When Lee took office nearly three years ago, San Francisco was struggling with the lingering effects of the Great Recession. Though the city wasn’t nearly as hard-hit as the rest of the country, unemployment was close to 10 percent and home foreclosures had doubled over the previous year. With an intensity bordering on mania, Lee pushed for business-friendly legislation—with a heavy emphasis on tech—and stumped for new investment. Today, through some alchemy of good policy and good fortune, unemployment is below 6 percent. Between the end of 2011 and the end of 2012, San Francisco grew faster than any other large county in America, adding more than 30,000 jobs and spurring the biggest building boom in decades. And the mayor, who keeps a running tally of construction cranes (26 at last count), shows no sign of letting up. At a recent appearance before a ballroom full of developers at the Westin St. Francis, he assured the crowd, “I don’t ever want to signal to you that you’re not welcome in this city.”

In his quest to boost San Francisco’s economy, Lee has benefited from an unusually tranquil political climate. Taking the stage after progressive fire-breathers like Chris Daly and Aaron Peskin were termed out of the Board of Supervisors, Lee and his jobs message resonated with voters more worried about the economy than about runaway development. The current board, meanwhile, is more inclined to work with him than to fight him—a change from the trench warfare that dogged the administrations of Gavin Newsom and Willie Brown. His relationships with even his most vocal progressive opponents—District 11 supervisor John Avalos and District 9 supervisor David Campos—are at least civil and occasionally collaborative. The mayor has also made his own luck with a consensus-driven approach that has created space for agreement across political lines: Last year, for example, he passed one of the largest affordable housing measures in city history.

But a lack of animus doesn’t mean that everyone is happy in San Francisco. This boom, like the last one, has a pronounced downside. Apartment rents increased by 13 percent from mid-2011 to mid-2012, and they are up 10 percent over the past year. According to a recent study, a minimum-wage employee would need to work 3.4 jobs to afford a two-bedroom apartment in the Excelsior—and 7.4 jobs for one in SoMa. Owner move-in evictions, meanwhile, are up 81 percent this year. And no wonder: As of July, home prices had risen by 17 percent in the previous year.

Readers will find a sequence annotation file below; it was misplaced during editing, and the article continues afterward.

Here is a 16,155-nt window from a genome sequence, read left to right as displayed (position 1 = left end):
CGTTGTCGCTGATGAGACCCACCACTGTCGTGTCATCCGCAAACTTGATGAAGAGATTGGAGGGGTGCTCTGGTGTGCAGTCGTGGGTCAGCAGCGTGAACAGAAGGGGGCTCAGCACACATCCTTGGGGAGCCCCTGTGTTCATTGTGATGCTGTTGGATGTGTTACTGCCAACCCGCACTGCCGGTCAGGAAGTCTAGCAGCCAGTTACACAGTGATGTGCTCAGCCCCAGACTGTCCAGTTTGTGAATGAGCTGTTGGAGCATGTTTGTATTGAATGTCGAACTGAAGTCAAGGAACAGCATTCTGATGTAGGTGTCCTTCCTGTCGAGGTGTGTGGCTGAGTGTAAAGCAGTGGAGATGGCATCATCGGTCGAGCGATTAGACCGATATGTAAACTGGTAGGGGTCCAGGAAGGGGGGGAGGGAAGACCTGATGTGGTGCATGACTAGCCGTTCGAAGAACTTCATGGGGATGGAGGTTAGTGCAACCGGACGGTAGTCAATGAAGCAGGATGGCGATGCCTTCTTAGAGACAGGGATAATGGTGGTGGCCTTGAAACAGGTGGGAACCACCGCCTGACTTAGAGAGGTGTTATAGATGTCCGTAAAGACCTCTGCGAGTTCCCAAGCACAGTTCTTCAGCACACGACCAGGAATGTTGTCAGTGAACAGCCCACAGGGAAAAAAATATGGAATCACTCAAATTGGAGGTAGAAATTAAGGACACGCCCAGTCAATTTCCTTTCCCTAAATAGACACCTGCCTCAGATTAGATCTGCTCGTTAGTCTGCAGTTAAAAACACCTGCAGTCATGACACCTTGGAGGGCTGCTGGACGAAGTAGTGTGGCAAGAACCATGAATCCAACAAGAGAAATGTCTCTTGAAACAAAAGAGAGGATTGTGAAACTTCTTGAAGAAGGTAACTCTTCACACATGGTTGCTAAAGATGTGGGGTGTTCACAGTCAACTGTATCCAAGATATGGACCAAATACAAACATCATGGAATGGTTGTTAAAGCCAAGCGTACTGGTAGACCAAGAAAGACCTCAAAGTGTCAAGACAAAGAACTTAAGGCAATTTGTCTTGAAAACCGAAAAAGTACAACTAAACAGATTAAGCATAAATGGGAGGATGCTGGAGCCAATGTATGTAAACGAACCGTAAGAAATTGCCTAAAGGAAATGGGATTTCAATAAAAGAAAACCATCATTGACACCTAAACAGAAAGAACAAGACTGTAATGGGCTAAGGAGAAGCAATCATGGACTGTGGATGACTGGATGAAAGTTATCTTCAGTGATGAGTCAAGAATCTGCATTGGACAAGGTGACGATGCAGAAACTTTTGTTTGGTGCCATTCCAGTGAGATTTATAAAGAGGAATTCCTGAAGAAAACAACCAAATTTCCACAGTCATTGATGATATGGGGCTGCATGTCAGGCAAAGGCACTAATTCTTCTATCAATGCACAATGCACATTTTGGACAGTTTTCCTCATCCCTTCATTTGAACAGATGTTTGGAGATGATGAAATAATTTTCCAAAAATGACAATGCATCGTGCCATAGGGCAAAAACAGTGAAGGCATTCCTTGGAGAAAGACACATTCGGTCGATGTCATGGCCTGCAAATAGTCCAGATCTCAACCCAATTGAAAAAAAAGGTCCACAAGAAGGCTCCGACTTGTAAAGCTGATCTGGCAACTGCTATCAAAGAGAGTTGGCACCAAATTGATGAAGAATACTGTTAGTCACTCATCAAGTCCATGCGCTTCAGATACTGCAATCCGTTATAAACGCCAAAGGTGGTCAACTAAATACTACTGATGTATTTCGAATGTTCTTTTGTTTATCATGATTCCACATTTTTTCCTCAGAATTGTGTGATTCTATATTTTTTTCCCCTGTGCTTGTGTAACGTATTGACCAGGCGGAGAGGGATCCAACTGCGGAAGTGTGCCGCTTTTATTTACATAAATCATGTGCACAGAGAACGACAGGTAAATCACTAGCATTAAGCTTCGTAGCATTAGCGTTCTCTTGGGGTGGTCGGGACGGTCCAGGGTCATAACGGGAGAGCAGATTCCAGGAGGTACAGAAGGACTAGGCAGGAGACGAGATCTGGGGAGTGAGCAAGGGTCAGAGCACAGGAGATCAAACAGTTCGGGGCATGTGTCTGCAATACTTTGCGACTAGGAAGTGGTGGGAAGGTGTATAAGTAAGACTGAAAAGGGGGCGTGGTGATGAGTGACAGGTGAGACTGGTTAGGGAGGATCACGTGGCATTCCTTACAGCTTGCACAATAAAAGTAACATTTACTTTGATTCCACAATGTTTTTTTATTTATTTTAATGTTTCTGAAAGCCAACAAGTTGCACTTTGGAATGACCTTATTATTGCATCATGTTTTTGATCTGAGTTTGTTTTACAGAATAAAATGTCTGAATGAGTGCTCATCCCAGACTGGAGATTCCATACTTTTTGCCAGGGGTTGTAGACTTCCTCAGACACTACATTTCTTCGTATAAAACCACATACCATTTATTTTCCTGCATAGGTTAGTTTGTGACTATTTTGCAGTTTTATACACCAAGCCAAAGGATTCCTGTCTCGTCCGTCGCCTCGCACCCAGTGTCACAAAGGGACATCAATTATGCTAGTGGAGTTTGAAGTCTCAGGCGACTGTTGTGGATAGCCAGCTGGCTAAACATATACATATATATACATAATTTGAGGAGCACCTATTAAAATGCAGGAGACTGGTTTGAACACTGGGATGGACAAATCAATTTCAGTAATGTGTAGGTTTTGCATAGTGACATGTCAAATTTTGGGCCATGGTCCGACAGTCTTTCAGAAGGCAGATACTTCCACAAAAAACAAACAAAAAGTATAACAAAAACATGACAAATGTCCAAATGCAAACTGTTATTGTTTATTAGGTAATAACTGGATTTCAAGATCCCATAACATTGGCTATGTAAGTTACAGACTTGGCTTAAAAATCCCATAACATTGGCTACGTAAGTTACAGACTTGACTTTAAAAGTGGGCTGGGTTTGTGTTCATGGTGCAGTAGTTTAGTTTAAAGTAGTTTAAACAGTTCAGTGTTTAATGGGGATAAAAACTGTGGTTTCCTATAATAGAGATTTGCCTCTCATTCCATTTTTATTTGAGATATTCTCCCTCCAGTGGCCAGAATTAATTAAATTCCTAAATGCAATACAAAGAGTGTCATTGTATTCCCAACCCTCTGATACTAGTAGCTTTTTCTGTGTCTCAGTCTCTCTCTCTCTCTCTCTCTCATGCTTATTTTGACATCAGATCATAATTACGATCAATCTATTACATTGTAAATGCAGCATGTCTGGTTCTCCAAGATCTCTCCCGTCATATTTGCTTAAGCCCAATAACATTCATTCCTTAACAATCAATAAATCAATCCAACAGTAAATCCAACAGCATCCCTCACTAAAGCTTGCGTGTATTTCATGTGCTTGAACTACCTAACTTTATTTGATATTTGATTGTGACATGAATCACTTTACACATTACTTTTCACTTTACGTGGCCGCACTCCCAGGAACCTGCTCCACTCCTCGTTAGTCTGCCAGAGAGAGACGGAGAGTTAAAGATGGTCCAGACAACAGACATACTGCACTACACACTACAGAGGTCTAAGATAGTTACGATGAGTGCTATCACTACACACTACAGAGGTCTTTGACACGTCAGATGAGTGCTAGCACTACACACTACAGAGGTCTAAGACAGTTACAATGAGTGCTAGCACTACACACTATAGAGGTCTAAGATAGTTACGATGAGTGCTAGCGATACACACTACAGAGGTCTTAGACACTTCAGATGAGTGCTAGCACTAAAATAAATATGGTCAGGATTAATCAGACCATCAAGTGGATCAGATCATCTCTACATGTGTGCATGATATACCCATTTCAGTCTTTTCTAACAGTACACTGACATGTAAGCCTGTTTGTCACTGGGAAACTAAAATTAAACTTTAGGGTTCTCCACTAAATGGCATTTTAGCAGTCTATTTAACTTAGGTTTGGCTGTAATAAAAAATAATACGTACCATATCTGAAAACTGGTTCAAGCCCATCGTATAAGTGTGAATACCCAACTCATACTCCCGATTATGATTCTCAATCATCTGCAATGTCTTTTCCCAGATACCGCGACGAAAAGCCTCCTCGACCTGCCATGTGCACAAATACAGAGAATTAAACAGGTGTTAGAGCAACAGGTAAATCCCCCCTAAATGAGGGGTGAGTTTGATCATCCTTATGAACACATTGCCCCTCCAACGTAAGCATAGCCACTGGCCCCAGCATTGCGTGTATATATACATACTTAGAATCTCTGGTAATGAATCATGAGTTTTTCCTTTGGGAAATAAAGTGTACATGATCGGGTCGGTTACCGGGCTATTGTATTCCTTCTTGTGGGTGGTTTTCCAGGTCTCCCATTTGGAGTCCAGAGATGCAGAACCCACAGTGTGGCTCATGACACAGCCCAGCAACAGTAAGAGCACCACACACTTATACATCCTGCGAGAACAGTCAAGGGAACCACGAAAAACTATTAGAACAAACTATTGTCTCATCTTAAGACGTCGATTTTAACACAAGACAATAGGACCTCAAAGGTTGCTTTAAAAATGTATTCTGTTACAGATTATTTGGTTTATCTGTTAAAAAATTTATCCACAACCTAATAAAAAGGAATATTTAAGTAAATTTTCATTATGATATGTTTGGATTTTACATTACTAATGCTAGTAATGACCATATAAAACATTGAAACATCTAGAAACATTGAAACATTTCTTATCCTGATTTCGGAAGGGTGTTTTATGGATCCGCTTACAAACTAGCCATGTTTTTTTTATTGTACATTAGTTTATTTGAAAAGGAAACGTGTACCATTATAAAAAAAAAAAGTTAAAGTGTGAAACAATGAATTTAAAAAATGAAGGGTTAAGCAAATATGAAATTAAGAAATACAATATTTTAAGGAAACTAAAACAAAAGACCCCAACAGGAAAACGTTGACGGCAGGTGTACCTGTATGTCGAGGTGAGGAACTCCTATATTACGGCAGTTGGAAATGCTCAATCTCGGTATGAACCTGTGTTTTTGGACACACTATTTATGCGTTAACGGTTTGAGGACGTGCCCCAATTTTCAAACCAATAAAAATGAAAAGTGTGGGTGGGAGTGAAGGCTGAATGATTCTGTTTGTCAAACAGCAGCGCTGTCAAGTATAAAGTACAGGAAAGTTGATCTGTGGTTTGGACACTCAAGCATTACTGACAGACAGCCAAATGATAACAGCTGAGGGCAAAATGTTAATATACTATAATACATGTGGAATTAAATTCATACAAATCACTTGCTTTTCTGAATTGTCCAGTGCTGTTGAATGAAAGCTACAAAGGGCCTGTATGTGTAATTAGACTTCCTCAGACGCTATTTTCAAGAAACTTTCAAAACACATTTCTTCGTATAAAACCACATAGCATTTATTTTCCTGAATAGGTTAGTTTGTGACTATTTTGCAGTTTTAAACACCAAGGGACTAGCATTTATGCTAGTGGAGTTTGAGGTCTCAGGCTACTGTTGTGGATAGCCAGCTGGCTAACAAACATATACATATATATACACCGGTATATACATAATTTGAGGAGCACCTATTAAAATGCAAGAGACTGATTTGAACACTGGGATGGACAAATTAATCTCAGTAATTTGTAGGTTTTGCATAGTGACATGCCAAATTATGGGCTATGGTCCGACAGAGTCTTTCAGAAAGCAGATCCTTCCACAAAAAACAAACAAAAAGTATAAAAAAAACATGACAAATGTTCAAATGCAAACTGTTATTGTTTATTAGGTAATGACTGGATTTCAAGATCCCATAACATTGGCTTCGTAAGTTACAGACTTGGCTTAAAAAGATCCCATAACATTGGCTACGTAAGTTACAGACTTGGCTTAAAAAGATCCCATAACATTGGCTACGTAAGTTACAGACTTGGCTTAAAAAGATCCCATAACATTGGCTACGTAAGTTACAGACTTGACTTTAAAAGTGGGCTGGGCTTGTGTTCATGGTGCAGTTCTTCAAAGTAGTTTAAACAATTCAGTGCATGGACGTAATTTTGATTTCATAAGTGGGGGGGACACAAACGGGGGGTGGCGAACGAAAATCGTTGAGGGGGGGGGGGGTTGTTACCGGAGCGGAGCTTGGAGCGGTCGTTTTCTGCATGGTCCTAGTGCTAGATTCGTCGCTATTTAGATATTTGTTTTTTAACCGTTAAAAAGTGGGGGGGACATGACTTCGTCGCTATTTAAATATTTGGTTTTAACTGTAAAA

And, of course, it’s not just low-income San Franciscans who are being priced out of the city. According to Trulia, only 14 percent of homes for sale this October were affordable for the middle class, down from 24 percent a year earlier. To the multitudes who feel that the city they know is slipping away, it seems like Lee’s tech-friendly actions, from his tax breaks for mid-Market companies to his all-purpose boosterism, are just hastening the end.

Calvin Welch, a progressive housing activist and a veteran of the city’s development wars, says that Lee’s activist history initially gave him hope. The affordable housing trust fund instated last year was a good start, Welch tells me, but it’s been all downhill from there—“just this constant pimping for high tech.” He cites the eye-popping statistic that 30 percent of homes sold in San Francisco in the first four months of 2013 were bought for cash. “But it’s like it doesn’t register with Lee, like it’s all positive, nothing negative,” he says. “The rich are getting richer, the poor are getting poorer, and the middle class is getting forced out. This guy doesn’t get it about inequality.”

The mayor, critics say, isn’t equipped to manage the consequences of the boom. He is a captive of the system that cultivated him—and of its most powerful players, from tech moguls like Ron Conway to traditional power brokers like Pak and Brown. Though Lee was once a civil rights lawyer, he’s spent most of his career working in city government. He is a creature of the bureaucracy, and bureaucrats are rarely known for their big–picture vision—or their empathy. “We need leadership animated by moral imagination about what the city could be,” says Vincent Pan, executive director of the nonprofit Chinese for Affirmative Action. “That’s not the kind of thing one gets training for as city administrator.”

At the Chinatown building site, Lee acknowledges the problems presented by the overheated economy. “We need to continue to make sure this is the city for the 100 percent,” he says. He uses this line all the time, and it points to his central challenge—and, ultimately, to his legacy. As the mayor nears the halfway mark of his first term, the question is: Can he keep his promise?

Page 2: Playing Golf in a Cesar Chavez T-Shirt